The astronauts went through their training and back-up training. The pilots were put in simulators and trained to work the time-scale with extremely precise timing. The medics became so familiar with the MedScan that they could actually build one themselves, and they were taken through surgery after simulated surgery. The Scientists studied all the Newtonian and Einsteinian physics in the books. The Ship Supervisor was made familiar with every part of the ship from the cockpit to the engine room. The Communications man was re-taught everything about using the communications box as well as supplemental knowledge such as Morse code. And finally, the Computer specialist was shown everything about the ship’s computer, and even helped to program it himself.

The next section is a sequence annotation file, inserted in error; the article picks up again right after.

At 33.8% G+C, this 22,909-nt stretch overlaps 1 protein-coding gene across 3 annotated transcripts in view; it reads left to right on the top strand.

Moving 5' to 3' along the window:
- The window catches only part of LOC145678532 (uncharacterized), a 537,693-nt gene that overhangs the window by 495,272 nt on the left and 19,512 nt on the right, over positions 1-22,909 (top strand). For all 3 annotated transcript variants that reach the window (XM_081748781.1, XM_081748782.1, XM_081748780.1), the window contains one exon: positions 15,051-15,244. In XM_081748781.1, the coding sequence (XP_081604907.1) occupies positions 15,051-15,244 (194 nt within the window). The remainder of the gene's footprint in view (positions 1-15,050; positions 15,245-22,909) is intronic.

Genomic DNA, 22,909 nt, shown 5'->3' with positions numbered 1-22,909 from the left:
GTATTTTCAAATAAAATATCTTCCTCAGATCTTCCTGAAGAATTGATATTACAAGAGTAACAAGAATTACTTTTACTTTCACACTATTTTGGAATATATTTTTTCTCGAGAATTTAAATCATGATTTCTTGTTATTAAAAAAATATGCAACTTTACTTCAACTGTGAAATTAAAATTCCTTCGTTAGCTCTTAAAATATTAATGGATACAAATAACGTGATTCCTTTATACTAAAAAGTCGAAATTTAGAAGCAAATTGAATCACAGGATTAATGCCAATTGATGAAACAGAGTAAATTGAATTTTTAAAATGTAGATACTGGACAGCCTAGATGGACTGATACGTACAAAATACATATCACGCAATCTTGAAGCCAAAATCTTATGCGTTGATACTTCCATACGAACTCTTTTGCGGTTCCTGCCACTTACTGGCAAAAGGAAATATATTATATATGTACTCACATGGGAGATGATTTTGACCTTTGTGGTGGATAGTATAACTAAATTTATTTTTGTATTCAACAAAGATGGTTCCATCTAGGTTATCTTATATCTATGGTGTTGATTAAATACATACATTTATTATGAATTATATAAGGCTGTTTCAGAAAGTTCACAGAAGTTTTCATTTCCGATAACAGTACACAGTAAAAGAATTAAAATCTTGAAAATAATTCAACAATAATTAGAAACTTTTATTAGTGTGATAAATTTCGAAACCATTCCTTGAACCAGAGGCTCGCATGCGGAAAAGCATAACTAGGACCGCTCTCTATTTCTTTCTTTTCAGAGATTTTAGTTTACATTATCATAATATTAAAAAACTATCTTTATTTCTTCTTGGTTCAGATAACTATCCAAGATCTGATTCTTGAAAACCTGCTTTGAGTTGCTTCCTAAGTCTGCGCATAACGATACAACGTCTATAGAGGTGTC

In what seemed like no time at all (unless it’s taken you months to read this far), the mission was ready to begin.